Esperado Regreso

Al fin, luego de tantos meses de ausencia, la lluvia ha regresado. Una débil premonición en los nubarrones vespertinos, reforzada por el desespero nocturno de los bachacos. Una esperanza más cierta con las primeras gotas de la madrugada, y finalmente, a las 7, el regreso vehemente, ruidoso, húmedo. La lluvia como una vindicación de los varios caídos durante esta inclemente temporada de sequía: por ejemplo, el viejo y dulce naranjo que alegró muchas de nuestras mañanas ha quedado reducido a alimento para el fuego. Pero ésta, como toda lluvia buena, contiene un mensaje de renovación. En los próximos días, con cada reconfirmación de su llegada, aprovecharemos para plantar nuevos naranjos, nuevas conexiones con los frutos benditos de la tierra. El calor se dispersa, uno siente ganas de escribir, y el jazz vuelve a asomar acompañado por el ritmo feliz e inesperado de las nuevas goteras en el techo 🙂

In praise of butter

“From milk, too, butter is produced; held as the most delicate of food among barbarous nations, and one which distinguishes the wealthy from the multitude at large.” (Pliny The Elder, Natural History, 28.35)

The Dreaming Iolanthe: Photograph of a bas-relief sculpture made of butter by Caroline S. Brooks (1840-1913). The tools used were a common Butter Paddle, Cedar Sticks, Broom Straws, and a Camels Hair Pencil.

Yesterday, my sister thought of and shared another of her pearls of wisdom: virtue tastes like butter. My sister’s displays of wit are always very welcomed guests set to straighten out some discussions. At the time, a discussion on virtue and its demons, right in the middle of our meal. Suddenly, while savoring a toasty bread spread with butter, she came up with her dairy metaphor. I immediately chimed in, I felt an important resonance stemming from her idea: virtue is good, and so is butter. Simple. But I even dare to go a step further: butter tastes much better than virtue. After all, what’s virtue? An ideal, likely and commendably pursuable, but, nevertheless, more often than not a matter of fiction. A cynical rehearsal would yield this statement: virtue is something that others worry about. But it’s not the case for butter. Butter is impervious to moral’s grounds (except, remarkably, for the perils of gluttony.) Thereby, if one’s able to enjoy dairy foods, butter will be a feast for the senses, and will turn bread into Bread, and breakfast into Breakfast. Barbarous nations of early Europe were aware of this special substance of butter, and they bore derogatory labels from Romans and Greeks, who tagged them as simple “milk-drinkers”. Unfortunately, Mediterranean climate was very harsh on butter, better suited to the climates of northern Europe and its barbarians. And time, perfect master of everything, would prove barbarians right. And time, ancient times, have kept butter as a delicacy, a pleasure coming from the dawn of the world. As Leigh Hunt once stated: “Bread, milk and butter are of venerable antiquity. They taste of the morning of the world.” Bread spread with butter, a breakfast with the family… ah, simple things are the best.

Pursuing virtue might be a complex issue. However, we have butter.. and virtue tastes like butter… so…

“Meanwhile, let us dine and breakfast, like good-humored people; and not quarrel with our bread and butter.” (Leigh Hunt, The Seer, Breakfast Concluded)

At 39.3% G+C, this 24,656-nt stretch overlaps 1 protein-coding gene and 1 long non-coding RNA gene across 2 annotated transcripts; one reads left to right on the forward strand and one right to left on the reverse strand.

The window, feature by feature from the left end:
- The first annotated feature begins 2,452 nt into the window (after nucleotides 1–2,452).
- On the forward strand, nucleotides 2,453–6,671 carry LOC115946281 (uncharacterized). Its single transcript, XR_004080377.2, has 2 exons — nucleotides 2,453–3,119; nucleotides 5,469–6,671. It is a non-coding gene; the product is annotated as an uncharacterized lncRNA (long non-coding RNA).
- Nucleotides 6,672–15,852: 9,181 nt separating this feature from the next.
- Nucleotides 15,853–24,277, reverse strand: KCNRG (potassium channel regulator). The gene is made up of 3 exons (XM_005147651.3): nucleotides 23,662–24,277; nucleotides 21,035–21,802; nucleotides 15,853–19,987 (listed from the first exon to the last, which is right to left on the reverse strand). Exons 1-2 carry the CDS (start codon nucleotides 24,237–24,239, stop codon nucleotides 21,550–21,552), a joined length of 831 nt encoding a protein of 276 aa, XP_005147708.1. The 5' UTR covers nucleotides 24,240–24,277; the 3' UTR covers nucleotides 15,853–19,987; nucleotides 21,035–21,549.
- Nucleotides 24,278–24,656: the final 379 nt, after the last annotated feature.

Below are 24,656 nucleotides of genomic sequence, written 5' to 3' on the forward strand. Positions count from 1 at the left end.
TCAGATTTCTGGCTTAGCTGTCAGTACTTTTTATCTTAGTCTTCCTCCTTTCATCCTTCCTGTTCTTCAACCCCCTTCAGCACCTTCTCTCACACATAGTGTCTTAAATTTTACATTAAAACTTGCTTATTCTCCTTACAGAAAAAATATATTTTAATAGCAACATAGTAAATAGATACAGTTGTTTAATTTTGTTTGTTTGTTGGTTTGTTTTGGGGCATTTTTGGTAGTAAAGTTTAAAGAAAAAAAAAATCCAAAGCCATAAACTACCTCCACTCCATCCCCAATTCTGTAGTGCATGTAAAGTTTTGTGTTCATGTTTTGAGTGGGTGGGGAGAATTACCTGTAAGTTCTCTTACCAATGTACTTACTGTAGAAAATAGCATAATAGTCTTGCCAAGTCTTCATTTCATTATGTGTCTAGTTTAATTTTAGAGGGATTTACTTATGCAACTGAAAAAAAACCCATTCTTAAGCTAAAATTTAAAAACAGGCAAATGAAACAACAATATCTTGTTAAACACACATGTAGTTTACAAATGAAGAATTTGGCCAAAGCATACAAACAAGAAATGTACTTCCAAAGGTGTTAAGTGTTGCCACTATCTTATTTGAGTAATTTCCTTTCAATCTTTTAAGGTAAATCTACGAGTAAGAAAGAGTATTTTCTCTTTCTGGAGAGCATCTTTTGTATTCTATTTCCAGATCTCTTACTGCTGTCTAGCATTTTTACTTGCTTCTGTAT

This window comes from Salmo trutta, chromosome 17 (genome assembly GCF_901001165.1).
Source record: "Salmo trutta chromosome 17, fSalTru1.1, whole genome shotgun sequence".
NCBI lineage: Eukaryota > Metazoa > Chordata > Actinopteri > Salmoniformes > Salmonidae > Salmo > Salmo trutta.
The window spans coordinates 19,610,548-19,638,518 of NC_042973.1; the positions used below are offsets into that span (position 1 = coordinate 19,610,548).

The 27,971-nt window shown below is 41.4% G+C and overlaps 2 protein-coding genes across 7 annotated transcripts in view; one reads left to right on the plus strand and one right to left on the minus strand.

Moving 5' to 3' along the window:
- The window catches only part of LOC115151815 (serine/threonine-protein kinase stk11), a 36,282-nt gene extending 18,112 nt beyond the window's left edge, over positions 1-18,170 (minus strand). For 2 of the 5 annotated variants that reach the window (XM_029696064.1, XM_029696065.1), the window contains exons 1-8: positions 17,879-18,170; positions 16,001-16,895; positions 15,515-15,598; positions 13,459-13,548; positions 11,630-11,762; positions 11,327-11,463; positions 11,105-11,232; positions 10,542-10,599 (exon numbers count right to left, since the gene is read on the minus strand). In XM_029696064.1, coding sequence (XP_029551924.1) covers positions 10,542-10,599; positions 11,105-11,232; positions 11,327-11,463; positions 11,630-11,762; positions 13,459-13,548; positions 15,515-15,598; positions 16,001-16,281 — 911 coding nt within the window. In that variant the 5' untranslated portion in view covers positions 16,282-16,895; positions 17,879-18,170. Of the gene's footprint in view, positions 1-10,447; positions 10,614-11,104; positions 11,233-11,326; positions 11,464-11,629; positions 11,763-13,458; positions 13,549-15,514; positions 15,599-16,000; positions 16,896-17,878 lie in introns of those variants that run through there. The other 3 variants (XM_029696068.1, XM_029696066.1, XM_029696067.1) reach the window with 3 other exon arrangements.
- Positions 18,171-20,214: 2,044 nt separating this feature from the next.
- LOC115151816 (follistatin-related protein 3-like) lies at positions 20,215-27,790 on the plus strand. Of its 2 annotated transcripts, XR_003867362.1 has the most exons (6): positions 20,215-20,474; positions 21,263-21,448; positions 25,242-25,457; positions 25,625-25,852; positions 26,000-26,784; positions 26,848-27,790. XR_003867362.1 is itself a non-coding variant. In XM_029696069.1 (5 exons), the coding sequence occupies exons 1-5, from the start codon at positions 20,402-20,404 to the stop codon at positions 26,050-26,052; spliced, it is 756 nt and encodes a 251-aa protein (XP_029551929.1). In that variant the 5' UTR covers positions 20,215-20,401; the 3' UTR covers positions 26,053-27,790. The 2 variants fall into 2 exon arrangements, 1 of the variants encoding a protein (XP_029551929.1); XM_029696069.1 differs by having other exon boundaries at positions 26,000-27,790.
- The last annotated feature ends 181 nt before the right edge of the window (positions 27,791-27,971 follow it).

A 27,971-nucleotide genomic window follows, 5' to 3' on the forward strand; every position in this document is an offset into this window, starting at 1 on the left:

After the rain

Last trails of rain are slowly fading away, and the soil, little by little, makes provisions for the chasms of banishment and the madness of a ruthless sun and its warm embattling. That’s the pendulum of nature, a perpetual writhing between hot and cold, smiles and tears, sun and rain, sky and earth… and life is adamantly and eternally linked to the swing. This season, rain has wonderfully abode by sweet evocations of the past, and tasty chocolate, and a wonderful deluge of green skin for the trees, and the realm of water, and elder memories of a boy and his dad and his dogs, and a likely infinite enumeration of happiness. Now the sun will take away all of these soothing remembrances, bringing along the glance of Apollo and the sugar of Syzygium malaccense and the kingdom of bugs, setting aside any trace of pain, casting new life everywhere. Therein, in any derelict breaches of the soul, the new sun rays will sprinkle further seeds of hope and joy, bracing for more adventures, laughter, and vapors of cocoa.

Prelude of sugar: Pomalaca blossoms (Syzygium malaccense)
Ants: kings of the fungi hill

Rain, however, went back on my books, sprouting, without noticing, a conspiracy of mold. To forfend the library we’ll have to iron out these unexpected visitors, this seemingly last trace of rain.

The rain's guests

And, after the rain, time to get back to the grind, to the music, to the mathematics, to the chocolat blanc, to the beauty of life.

Las Hormigas

Aparecen por doquier, nacen de la tierra en un instante. Infinitas, te persiguen donde vayas. Es la misma hormiga, con mil cuerpos. Hambrientas, sedientas. Además, pronto llegarán los vientos más fríos: por eso surcan la tierra y recolectan cuanto pueden, infatigables, anticipándose al rigor de la vecina temporada. Por eso, si te descuidas un rato, si te entregas a la inmovilidad durante algunos minutos, sentirás el pinchazo, el recorrido, la reunión sobre tu piel. El día que la naturaleza así lo decida, cuando las condiciones ambientales tornen imposible la vida humana en este planeta, ellas reinarán en la tierra. O acaso ya reinan, o acaso han reinado siempre. Hombre diminuto y prepotente, estás aquí, cuando mucho, desde hace un millón de años. Los insectos, cuando poco, han ocupado la Tierra por más de 400 millones de años.

Eh, sí, hoy me picaron las hormigas.